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PHILADELPHIA — The largest refinery on the East Coast began the process of closing down Wednesday with more than 100 employees laid off immediately and hundreds more expected to lose their jobs by mid-July.

Mayor Jim Kenney confirmed Wednesday that Philadelphia Energy Solutions is shutting down in the wake of a massive explosion and fire there last week, impacting “hundreds” of Delaware County workers, according to county officials.

“I’m extremely disappointed for the more than one thousand workers who will be immediately impacted by this closure, as well as other businesses that are dependent on the refinery operations,” Kenney said in a statement. “The city is committed to supporting them during this difficult time in any way possible. We will immediately convene a group of city and quasi-governmental organizations to discuss the economic and employment impacts, and what the city is able to do in response.”

PES CEO Mark Smith said in a statement Wednesday afternoon that the fire made it “impossible” to continue operations at the refinery, despite the top-notch talent employed there.

“We are grateful that the fire resulted in only a few minor injuries,” said Smith. “I want to thank our employees for their hard work and dedication and to thank the Philadelphia community for their support. We are committed to an orderly process to safely wind down our operations. As part of the wind-down, the company will position the refinery complex for a sale and restart."

One refinery worker, who asked to remain anonymous, said he didn't find out until getting word from his boss.

"My foreman came in and said, 'This is true, we're going to be shutting down,'" the employee said.

The explosion occurred shortly before dawn Friday at the 150-year-old Girard Point refinery, shaking nearby homes and sending a fireball into the sky that was visible to infrared weather satellites, according to the National Weather Service. The fire continued burning until Saturday afternoon.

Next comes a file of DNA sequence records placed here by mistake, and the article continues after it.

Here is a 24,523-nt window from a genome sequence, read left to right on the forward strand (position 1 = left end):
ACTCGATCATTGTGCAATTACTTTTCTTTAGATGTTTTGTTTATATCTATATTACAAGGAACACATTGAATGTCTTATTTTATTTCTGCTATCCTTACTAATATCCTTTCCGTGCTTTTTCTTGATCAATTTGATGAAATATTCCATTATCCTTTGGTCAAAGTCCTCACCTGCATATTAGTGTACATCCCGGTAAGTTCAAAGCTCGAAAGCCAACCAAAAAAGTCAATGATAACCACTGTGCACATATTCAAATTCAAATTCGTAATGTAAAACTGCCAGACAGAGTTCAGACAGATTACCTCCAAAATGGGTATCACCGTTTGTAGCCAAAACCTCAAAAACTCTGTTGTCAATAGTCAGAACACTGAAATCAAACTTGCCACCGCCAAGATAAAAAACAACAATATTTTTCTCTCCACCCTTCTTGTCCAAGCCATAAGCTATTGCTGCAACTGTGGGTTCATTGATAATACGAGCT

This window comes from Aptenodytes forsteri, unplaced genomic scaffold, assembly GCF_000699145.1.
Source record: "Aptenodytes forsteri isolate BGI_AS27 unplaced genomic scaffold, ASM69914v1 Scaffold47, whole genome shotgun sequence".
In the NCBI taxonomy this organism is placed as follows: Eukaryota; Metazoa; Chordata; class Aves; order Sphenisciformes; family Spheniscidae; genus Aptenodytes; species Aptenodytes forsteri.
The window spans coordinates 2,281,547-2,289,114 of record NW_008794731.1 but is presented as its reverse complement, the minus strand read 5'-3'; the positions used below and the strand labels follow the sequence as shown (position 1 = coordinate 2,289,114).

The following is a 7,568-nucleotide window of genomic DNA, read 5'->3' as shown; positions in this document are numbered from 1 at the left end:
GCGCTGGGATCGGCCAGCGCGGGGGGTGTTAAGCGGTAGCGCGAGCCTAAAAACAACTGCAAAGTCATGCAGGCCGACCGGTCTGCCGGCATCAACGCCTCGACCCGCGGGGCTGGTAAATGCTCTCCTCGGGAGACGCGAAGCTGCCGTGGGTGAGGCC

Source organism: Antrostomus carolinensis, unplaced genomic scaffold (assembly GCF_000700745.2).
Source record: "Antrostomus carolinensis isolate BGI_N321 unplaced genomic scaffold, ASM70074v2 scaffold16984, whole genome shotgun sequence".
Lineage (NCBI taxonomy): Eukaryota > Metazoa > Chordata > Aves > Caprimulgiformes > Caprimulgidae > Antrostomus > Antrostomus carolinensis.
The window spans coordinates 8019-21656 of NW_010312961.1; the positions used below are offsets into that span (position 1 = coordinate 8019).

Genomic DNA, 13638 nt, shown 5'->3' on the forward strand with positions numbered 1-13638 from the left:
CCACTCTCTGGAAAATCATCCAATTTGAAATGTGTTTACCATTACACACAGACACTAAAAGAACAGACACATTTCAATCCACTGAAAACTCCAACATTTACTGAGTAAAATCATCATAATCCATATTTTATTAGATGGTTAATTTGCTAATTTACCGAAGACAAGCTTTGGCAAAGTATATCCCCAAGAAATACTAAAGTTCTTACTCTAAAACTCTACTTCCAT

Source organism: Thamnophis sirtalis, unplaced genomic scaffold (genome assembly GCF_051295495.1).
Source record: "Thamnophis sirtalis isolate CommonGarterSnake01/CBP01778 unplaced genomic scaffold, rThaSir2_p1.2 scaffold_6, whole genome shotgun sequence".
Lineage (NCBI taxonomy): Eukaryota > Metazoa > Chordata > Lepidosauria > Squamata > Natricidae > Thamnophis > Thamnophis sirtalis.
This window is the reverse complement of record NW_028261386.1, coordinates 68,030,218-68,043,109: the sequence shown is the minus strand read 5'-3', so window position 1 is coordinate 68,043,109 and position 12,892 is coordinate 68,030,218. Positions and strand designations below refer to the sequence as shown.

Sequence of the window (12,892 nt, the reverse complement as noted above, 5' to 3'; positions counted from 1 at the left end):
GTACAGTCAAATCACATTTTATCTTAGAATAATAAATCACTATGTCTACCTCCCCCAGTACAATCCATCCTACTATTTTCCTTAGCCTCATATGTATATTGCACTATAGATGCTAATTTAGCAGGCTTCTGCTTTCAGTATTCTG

The blaze started at a tank containing a mix of butane and propane around 4 a.m., followed by a series of three explosions that could be felt miles away, according to the Associated Press. Five refinery workers were treated for minor injuries but there were no other casualties. Kenney assured residents Tuesday that air samples showed there were no public safety issues regarding released gasses.

Reuters News Agency reported Tuesday that sources at PES said the company decided to close up shop following the disaster. It was the second fire at the refinery complex this month. The first came June 10 at the nearby Point Breeze section with no injuries reported.

Kenney had initially convened a task force headed by Fire Commissioner Adam Thiel and Philadelphia Managing Director Brian Abernathy to investigate the cause of the fires and perform outreach to residents, but said Wednesday that was being “retooled” to focus more on determining the future of the refinery, assisting PES on transitioning the site safely, communicating with local residents and supporting refinery employees.